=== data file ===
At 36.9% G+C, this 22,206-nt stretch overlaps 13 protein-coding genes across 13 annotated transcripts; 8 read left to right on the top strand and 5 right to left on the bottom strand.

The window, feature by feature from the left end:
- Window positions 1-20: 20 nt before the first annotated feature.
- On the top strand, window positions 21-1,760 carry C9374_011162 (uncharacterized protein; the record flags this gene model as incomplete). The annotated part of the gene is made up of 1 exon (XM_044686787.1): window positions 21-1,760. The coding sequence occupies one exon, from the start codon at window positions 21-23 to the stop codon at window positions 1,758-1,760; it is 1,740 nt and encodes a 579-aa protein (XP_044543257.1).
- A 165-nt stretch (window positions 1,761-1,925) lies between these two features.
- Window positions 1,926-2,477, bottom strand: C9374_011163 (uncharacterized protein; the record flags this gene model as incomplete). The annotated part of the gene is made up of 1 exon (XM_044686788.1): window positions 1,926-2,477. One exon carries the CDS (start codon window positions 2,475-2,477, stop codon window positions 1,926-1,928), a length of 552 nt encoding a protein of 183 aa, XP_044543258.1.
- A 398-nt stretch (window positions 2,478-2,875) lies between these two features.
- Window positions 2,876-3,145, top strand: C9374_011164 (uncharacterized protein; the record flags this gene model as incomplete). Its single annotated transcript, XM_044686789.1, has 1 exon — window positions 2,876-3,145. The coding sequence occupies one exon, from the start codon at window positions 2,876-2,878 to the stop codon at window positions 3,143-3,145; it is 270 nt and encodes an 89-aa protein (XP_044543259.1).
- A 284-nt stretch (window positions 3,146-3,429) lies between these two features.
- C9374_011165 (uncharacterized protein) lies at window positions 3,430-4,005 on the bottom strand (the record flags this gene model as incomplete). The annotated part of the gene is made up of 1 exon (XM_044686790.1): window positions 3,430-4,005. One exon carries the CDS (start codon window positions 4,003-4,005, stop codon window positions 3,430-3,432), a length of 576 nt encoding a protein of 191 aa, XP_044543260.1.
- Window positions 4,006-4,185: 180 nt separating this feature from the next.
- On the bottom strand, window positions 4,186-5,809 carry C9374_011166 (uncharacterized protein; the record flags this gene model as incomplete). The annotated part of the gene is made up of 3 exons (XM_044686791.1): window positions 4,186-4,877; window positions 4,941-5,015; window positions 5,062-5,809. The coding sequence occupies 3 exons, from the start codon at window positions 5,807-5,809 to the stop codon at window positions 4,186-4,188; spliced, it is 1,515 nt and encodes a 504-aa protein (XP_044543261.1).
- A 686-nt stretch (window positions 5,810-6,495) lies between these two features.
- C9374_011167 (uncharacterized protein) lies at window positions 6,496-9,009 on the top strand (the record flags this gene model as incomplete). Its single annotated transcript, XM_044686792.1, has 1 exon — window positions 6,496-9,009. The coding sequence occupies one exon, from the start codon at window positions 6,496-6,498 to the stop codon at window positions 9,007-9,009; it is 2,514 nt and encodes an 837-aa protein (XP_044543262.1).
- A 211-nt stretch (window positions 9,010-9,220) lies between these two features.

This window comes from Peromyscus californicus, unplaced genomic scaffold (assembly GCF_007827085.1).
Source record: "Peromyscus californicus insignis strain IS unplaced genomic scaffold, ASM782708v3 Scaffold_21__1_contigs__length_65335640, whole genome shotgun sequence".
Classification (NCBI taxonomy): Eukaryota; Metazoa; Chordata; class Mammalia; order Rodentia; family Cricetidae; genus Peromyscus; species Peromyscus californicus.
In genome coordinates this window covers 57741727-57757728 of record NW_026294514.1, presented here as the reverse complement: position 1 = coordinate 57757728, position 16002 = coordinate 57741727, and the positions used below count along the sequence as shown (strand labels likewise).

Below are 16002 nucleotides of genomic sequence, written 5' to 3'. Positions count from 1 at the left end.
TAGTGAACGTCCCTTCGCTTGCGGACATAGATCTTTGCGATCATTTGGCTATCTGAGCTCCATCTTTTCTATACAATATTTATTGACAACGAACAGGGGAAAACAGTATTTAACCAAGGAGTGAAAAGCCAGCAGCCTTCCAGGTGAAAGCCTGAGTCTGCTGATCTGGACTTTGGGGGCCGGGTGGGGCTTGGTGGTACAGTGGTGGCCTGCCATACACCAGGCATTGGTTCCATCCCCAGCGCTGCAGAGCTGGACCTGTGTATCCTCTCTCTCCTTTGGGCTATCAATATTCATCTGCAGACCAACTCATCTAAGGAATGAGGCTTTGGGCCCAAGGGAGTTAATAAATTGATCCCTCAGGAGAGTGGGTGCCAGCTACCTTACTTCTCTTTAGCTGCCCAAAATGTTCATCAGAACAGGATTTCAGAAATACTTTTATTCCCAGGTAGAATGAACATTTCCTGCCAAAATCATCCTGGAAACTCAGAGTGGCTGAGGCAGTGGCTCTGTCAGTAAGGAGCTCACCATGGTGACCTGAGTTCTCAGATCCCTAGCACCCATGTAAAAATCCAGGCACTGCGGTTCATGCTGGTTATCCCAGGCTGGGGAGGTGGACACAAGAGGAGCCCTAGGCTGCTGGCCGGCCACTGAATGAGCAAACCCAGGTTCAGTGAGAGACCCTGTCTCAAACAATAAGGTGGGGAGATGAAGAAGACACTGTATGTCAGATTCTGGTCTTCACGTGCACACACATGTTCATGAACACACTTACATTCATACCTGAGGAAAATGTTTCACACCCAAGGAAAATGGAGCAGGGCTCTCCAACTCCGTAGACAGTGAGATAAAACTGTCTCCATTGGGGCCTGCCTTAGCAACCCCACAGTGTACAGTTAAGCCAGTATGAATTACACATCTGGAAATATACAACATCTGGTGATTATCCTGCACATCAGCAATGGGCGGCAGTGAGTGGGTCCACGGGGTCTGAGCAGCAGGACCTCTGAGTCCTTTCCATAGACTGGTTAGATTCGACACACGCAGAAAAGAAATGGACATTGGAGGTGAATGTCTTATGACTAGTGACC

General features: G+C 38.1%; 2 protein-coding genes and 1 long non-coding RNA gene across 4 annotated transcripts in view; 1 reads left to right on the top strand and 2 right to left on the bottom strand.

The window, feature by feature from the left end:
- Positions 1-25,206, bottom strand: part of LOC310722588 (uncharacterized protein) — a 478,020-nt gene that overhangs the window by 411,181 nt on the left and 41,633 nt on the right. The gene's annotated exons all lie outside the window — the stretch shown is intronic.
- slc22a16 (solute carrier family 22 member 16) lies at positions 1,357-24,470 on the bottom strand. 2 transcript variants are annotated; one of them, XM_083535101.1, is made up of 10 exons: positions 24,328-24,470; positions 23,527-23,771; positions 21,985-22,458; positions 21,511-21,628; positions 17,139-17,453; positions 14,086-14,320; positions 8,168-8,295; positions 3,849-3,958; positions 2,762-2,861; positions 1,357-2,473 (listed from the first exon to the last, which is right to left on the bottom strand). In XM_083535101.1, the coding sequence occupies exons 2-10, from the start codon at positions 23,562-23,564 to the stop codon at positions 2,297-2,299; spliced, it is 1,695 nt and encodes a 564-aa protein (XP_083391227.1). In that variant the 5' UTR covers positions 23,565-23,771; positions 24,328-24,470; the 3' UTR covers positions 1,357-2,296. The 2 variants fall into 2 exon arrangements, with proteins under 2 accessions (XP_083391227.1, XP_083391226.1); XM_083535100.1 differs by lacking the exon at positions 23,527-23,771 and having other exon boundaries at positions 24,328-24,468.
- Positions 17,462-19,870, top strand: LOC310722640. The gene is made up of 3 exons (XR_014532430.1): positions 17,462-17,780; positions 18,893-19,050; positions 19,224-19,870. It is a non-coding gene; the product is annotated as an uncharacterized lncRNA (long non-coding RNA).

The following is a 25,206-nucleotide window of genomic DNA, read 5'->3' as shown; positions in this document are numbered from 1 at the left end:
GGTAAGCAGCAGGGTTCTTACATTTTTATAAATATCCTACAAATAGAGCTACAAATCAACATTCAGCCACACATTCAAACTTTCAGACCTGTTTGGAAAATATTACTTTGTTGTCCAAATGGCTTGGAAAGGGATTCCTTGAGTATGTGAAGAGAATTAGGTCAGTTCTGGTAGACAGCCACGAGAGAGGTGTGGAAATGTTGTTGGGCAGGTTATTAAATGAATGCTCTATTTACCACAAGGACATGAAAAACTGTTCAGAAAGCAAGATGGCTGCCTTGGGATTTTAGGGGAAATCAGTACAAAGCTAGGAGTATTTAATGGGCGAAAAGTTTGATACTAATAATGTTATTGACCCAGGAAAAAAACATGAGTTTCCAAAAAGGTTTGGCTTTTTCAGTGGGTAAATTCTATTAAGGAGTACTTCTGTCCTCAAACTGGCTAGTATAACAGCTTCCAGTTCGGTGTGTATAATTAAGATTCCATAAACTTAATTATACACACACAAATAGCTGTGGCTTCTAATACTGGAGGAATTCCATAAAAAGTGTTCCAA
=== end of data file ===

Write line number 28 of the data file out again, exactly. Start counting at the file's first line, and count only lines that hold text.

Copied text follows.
GGTAAGCAGCAGGGTTCTTACATTTTTATAAATATCCTACAAATAGAGCTACAAATCAACATTCAGCCACACATTCAAACTTTCAGACCTGTTTGGAAAATATTACTTTGTTGTCCAAATGGCTTGGAAAGGGATTCCTTGAGTATGTGAAGAGAATTAGGTCAGTTCTGGTAGACAGCCACGAGAGAGGTGTGGAAATGTTGTTGGGCAGGTTATTAAATGAATGCTCTATTTACCACAAGGACATGAAAAACTGTTCAGAAAGCAAGATGGCTGCCTTGGGATTTTAGGGGAAATCAGTACAAAGCTAGGAGTATTTAATGGGCGAAAAGTTTGATACTAATAATGTTATTGACCCAGGAAAAAAACATGAGTTTCCAAAAAGGTTTGGCTTTTTCAGTGGGTAAATTCTATTAAGGAGTACTTCTGTCCTCAAACTGGCTAGTATAACAGCTTCCAGTTCGGTGTGTATAATTAAGATTCCATAAACTTAATTATACACACACAAATAGCTGTGGCTTCTAATACTGGAGGAATTCCATAAAAAGTGTTCCAA